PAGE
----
In the hierarchy of journalism, at the top is… well, empty. Then, at the bottom, you have this steaming hodgepodge of shambling corpses comprising the barren wasteland of talent that the modern day produces from the worthless universities who have subverted the once lauded industry of journalism. (In retrospect, perhaps it was always trash.) Gaming journalism’s decent has been well documented and chronicled into the mangled disaster it currently is, thanks to Gamergate. Cinema critique has been bought and paid for, for some time, and finally, music reporting is more about collecting sources for samples and writing down a New York City phone book-level of producers and songwriters than actually producing work of substance.
With total self-awareness, I present the MSNBC of metal coverage: MetalSucks. More concerned with concern trolling normies for KISS bassist Gene Simmons’ Trump association or “dunking” on Dave Mustaine of Megadeth for… get this… holding a position that is counter to the popular narrative. *clutches at pearls violently* How very un-metal of him! It’s no wonder why metal is as it is today. The newer artists like Eclipse, Sabïre, and Lucifer get next to no coverage because the likes of Rolling Stone peddling provably false information, Metal Injection leading with a Kim Kardashian story (seriously), and the correctly titled (for their output) MetalSucks is more preoccupied with the clickbait ability of a Jason Newsted piece, still salty about his time in Metallica (you left in 2003, move on already) than confirming basic information.
Axl Rosenberg, co-founder of MetalSucks (probably contributing the latter half of the name), tried to run a smear piece on Falling in Reverse frontman Ronnie Radke after he had a meltdown on a fan at a recent show. I don’t know what Falling in Reverse sounds like, and I don’t know if Ronnie Radke is a good dude or not (sounds like a bit of a diva, but that makes a lot of sense), but I do know how to run some basic fact-checking on an article before I take a swing.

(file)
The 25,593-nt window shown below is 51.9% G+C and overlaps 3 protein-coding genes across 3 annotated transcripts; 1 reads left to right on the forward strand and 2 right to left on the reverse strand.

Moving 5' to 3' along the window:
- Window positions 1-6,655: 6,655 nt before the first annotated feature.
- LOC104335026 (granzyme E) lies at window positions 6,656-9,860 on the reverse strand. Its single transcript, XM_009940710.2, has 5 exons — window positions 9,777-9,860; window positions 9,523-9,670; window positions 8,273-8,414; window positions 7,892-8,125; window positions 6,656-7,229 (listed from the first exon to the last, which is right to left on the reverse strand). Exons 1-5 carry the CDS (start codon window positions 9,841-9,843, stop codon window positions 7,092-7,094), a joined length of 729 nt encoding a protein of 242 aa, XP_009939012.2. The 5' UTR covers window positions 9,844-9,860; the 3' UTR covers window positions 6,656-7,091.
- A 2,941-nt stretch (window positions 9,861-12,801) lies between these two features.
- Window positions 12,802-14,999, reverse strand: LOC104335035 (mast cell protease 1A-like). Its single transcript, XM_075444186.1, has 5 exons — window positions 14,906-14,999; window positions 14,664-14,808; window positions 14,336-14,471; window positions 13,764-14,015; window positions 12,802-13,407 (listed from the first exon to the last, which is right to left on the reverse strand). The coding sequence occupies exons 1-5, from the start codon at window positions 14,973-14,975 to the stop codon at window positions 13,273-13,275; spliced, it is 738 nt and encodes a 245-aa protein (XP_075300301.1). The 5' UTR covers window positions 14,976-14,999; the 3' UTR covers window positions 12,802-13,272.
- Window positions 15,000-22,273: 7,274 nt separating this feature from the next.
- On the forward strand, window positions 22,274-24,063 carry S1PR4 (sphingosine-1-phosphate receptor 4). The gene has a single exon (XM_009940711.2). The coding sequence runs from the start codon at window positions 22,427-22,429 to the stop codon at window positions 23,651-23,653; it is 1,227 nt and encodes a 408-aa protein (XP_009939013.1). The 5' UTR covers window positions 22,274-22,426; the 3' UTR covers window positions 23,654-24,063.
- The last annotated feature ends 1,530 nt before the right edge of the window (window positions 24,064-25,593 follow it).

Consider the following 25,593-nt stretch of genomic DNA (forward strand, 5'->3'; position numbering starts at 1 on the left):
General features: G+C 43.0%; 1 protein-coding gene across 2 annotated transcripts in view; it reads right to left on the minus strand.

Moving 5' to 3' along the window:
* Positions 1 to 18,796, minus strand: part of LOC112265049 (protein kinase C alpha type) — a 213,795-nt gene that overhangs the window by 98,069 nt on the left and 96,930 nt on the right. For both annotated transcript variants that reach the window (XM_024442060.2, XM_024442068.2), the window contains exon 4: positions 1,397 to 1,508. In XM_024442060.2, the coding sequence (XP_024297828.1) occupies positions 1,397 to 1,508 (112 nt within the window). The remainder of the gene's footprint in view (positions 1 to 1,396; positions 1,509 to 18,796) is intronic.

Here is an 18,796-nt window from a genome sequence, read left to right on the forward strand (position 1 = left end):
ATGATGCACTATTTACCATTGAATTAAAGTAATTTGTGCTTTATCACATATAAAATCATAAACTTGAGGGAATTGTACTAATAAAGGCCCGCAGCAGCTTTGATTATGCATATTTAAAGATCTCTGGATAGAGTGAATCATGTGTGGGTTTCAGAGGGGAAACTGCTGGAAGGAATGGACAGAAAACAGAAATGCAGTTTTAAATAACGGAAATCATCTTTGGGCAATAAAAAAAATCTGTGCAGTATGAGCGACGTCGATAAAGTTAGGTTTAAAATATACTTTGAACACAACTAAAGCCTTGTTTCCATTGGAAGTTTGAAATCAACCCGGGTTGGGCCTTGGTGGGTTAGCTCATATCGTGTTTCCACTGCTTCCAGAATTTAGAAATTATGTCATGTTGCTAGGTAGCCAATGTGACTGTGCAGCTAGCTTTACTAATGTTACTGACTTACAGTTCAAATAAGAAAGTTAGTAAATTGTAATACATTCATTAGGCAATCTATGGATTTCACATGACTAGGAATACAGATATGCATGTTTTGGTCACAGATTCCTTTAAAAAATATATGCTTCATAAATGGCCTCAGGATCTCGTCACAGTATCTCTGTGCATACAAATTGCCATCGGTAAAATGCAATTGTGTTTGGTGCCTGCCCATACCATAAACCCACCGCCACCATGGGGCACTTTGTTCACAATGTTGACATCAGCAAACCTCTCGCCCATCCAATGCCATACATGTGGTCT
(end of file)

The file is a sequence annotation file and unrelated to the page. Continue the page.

Imma need to speak to the manager of this magazine… pic.twitter.com/cc4yMkDeiT
— SARAYA (@RealPaigeWWE) September 18, 2021
Trying to land an “axchually, this isn’t 1954; it’s the current year” gotcha, Rosenberg makes a critical unforced error. In attempting to cite Radke’s marital status (the quintessential point of Axl’s funny as a terminal diagnosis joke, yet marginal to the rant being critiqued), he confused two very similar retired wrestlers with each other. To be fair, they are both multiple-time World Champions…
Claiming that Ronnie Radke, 37, “has been dating former WWE star Diamond Dallas Page since 2018” is about the most hilarious case of mistaken identity since the President confused “God” with “Oh, you know, the thing.” There are at least two other high-profile wrestlers with the surname Page that you could have mixed up the WOMAN he is actually dating with (AEW’s Adam “Hangman” Page and Ethan Page), yet neither they nor the founder of DDP Yoga are even spelled the same.
For clarity’s sake, since it has yet to be corrected on the source article, “Paige” (Real name Saraya-Jade Bevis, born August 17th, 1992) is a 5 ft 8 in, 120 lbs WWE NXT Women’s Champion, 2-time WWE Diva’s Champion, and one of the central figures of the “Women’s Revolution” that saw Women’s Wrestling taken seriously state-side for the first time since the early-mid ’90s. The Bevis family is well-known in the UK as wrestling royalty; they were portrayed in the Dwayne “The Rock” Johnson-produced film Fighting with My Family in 2019.
Born April 5th, 1956, Page Joseph Falkinburg, billed at 6 ft 5 in, 248 lbs, adopted the ring name “Diamond Dallas Page” in 1988 (four years prior to the birth of his interchangeable counterpart, by the way) in the AWA, before becoming a 3-time WCW World Heavyweight Champion and developing the world-famous DDPY lifestyle program.
— SARAYA (@RealPaigeWWE) September 19, 2021
Paige, the one being referred to, is having good fun with it. The picture above is the new profile picture on her Twitter account, and she’s having a blast with all of it. As you can tell, it’s an easy mistake to make. Glad journalism is in a good place, corrections are made when needed, and the future looks brighter than ever!